The opinion of the court was delivered by: Matthew F. Kennelly, District Judge
MEMORANDUM OPINION AND ORDER
In this diversity suit, American Home Assurance Co. and National Union Fire Insurance Co. (collectively, the Insurers) seek a judgment declaring that McLeod USA Inc.' s general liability insurance policies do not require the Insurers to defend McLeod against two class action lawsuits brought under the Telephone Consumer Protection Act (TCPA), 47 U.S.C. § 227 (Count 1). The Insurers also seek a judgment declaring that McLeod is obliged to reimburse them for the fees and expenses they incurred defending McLeod in the TCPA lawsuits (Count 2). In response, McLeod has filed a three-count counterclaim. In Count 1, McLeod seeks a judgment declaring that its insurance policies require the Insurers to defend it against the TCPA lawsuits. In Count 2, McLeod alleges that the Insurers breached the terms of the insurance policy, and in Count 3, McLeod seeks damages for the Insurers'"vexatious and unreasonable conduct" pursuant to 215 ILCS 5/155.
For reasons explained below, McLeod has filed a renewed motion for partial summary judgment on Count 1 of the Insurers' amended complaint and Counts 1 and 2 of its counterclaim amended complaint (reimbursement of defense costs). The Insurers have cross-moved for partial summary judgment on Count 2 of their amended complaint. For the foregoing reasons, the Court grants McLeod' s motion and denies the Insurers' motion.
(Insurers' duty to defend) and on Count 2 of the Insurers'
Because there is no reason to reinvent the wheel, the Court quotes from its July 5, 2006 Order in this case:
The facts of this case are nearly identical to the facts in a number of other cases filed around the country. In a nutshell, the dispute concerns whether two insurance companies are required to defend lawsuits alleging that McLeod violated the TCPA by sending junk-faxes. In May 2003, Telecommunications Network Design, Inc. and Jerold Rawson filed class action lawsuits seeking $500 for each fax sent to thousands of class plaintiffs, who had no prior business relationship with McLeod. After initially defending the lawsuits, the Insurers changed course and refused to continue the defense, claiming that McLeod' s general liability insurance policies did not cover the lawsuit.
The insurance policies at issue contain two clauses that McLeod contends require the Insurers to defend the lawsuits. The first clause requires the Insurers to defend any lawsuit seeking damages for advertising injuries. Advertising injuries are defined as "oral or written publication of material that violates a person' s right to privacy." The second clause requires the Insurers to defend any lawsuit seeking "property damages," unless the insured "expected or intended" the property damage to occur.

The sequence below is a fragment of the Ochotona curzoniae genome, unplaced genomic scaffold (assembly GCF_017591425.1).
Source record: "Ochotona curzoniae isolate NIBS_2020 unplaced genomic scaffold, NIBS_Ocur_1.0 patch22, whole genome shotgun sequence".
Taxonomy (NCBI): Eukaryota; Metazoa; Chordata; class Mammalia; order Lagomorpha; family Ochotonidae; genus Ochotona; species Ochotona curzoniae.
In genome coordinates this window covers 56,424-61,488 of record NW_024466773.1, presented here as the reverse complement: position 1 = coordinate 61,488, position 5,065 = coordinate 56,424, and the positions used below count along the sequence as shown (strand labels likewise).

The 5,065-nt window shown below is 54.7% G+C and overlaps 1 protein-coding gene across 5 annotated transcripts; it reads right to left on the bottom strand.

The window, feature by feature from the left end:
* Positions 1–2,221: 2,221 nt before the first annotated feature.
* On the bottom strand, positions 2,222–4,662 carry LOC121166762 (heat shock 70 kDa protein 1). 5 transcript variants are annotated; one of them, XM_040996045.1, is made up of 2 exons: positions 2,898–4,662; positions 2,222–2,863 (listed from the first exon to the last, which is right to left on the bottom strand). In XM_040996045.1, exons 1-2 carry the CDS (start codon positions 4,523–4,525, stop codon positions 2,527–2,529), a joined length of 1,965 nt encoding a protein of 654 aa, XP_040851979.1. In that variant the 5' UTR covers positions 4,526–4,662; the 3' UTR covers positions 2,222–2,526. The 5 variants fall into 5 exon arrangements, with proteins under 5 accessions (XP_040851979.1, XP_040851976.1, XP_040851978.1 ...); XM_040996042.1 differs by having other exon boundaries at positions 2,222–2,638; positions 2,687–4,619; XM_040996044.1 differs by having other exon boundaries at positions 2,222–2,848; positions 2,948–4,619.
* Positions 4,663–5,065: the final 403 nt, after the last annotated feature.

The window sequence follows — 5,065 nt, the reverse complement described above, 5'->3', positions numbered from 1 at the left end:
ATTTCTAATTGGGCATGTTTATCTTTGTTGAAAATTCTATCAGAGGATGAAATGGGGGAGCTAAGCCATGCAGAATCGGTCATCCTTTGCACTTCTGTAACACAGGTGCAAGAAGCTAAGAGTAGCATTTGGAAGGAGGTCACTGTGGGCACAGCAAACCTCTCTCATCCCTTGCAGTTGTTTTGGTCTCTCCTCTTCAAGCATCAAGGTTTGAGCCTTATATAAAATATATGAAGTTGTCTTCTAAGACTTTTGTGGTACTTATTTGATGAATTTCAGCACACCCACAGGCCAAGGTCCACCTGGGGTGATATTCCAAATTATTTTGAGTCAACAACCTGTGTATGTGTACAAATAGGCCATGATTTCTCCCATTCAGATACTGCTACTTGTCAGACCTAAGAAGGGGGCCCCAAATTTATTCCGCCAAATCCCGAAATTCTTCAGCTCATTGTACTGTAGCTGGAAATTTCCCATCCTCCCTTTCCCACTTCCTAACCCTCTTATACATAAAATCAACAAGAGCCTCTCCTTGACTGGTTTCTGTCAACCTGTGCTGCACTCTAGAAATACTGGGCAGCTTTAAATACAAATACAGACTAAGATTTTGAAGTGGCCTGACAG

Am. Home Assurance Co. et al. v. McLeodUSA, Inc., et al., No. 05 C 5173, 2006 WL 1895704 (N.D. Ill. July 5, 2006).
This is the second time the parties are before the Court on motions for summary judgment. On July 5, 2006, the Court granted in part the Insurers' motion for summary judgment, finding that they did not have an obligation to defend McLeod in the TCPA lawsuits. See Am. Home Assurance Co., 2006 WL 1895704. The Court based its decision on then-controlling Seventh Circuit precedent, Am. States Ins. Co. v. Capital Assocs. of Jackson County, Inc., 392 F.3d 939 (7th Cir. 2004).
In American States, the Seventh Circuit considered whether an insurer had a duty to defend a junk-fax lawsuit, in a case in which the insurance policy required the insurer to defend suits seeking damages resulting from an "advertising injury." Id. at 940. As in this case, advertising injury was defined in the policy to include "[o]ral or written publication of material that violates a person' s right of privacy." Id. The court first noted that under the common law of tort, privacy has two principal meanings: secrecy and seclusion. Id. at 941. The court said that a person asserts secrecy interests when he seeks to conceal private information and asserts seclusion interests when he seeks to prevent people from (for example) ringing his doorbell late at night.
Id. The court then examined the relevant definition of "advertising injury" and, recognizing that the language reads like coverage of the tort of invasion of privacy, concluded that it covers only alleged violations of secrecy interests. Id. The court held that the insurer had no duty to defend, because a junk-fax lawsuit only alleges violations of seclusion interests. Id. at 942-43.
The Court was bound to follow American States to decide the Insurers' previous motion for summary judgment because Seventh Circuit rulings on state law are authoritative until a state' s highest court rules otherwise. See Reiser v. Residential Funding Corp., 380 F.3d 1027, 1029 (7th Cir. 2004). Consistent with American States, the Court found no duty to defend. Having been relieved of their duty to defend, the Insurers then filed a ...